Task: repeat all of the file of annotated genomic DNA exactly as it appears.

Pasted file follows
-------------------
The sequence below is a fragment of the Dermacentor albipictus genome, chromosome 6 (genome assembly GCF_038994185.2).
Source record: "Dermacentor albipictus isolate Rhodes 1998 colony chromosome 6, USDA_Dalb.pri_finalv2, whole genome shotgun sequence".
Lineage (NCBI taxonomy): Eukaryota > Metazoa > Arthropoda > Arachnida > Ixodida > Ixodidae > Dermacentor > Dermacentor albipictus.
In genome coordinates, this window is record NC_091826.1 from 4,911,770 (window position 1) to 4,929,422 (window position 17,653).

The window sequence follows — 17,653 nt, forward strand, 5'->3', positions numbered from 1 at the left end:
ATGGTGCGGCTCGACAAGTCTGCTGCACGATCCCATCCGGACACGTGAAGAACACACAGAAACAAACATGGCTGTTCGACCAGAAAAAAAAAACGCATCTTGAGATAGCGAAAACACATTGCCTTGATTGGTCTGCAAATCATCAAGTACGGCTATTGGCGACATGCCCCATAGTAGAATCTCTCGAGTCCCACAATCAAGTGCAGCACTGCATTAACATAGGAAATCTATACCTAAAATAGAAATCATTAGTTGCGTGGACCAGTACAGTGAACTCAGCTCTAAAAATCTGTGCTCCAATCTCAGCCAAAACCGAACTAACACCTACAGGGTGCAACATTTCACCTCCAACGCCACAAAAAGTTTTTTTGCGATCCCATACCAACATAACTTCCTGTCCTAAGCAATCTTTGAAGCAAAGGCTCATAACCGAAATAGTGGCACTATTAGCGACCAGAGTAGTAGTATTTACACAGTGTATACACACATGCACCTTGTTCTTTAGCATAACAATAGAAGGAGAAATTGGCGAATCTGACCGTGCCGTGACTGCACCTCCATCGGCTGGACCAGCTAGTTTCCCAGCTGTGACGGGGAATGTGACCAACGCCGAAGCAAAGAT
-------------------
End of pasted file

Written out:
The sequence below is a fragment of the Dermacentor albipictus genome, chromosome 6 (genome assembly GCF_038994185.2).
Source record: "Dermacentor albipictus isolate Rhodes 1998 colony chromosome 6, USDA_Dalb.pri_finalv2, whole genome shotgun sequence".
Lineage (NCBI taxonomy): Eukaryota > Metazoa > Arthropoda > Arachnida > Ixodida > Ixodidae > Dermacentor > Dermacentor albipictus.
In genome coordinates, this window is record NC_091826.1 from 4,911,770 (window position 1) to 4,929,422 (window position 17,653).

The window sequence follows — 17,653 nt, forward strand, 5'->3', positions numbered from 1 at the left end:
ATGGTGCGGCTCGACAAGTCTGCTGCACGATCCCATCCGGACACGTGAAGAACACACAGAAACAAACATGGCTGTTCGACCAGAAAAAAAAAACGCATCTTGAGATAGCGAAAACACATTGCCTTGATTGGTCTGCAAATCATCAAGTACGGCTATTGGCGACATGCCCCATAGTAGAATCTCTCGAGTCCCACAATCAAGTGCAGCACTGCATTAACATAGGAAATCTATACCTAAAATAGAAATCATTAGTTGCGTGGACCAGTACAGTGAACTCAGCTCTAAAAATCTGTGCTCCAATCTCAGCCAAAACCGAACTAACACCTACAGGGTGCAACATTTCACCTCCAACGCCACAAAAAGTTTTTTTGCGATCCCATACCAACATAACTTCCTGTCCTAAGCAATCTTTGAAGCAAAGGCTCATAACCGAAATAGTGGCACTATTAGCGACCAGAGTAGTAGTATTTACACAGTGTATACACACATGCACCTTGTTCTTTAGCATAACAATAGAAGGAGAAATTGGCGAATCTGACCGTGCCGTGACTGCACCTCCATCGGCTGGACCAGCTAGTTTCCCAGCTGTGACGGGGAATGTGACCAACGCCGAAGCAAAGAT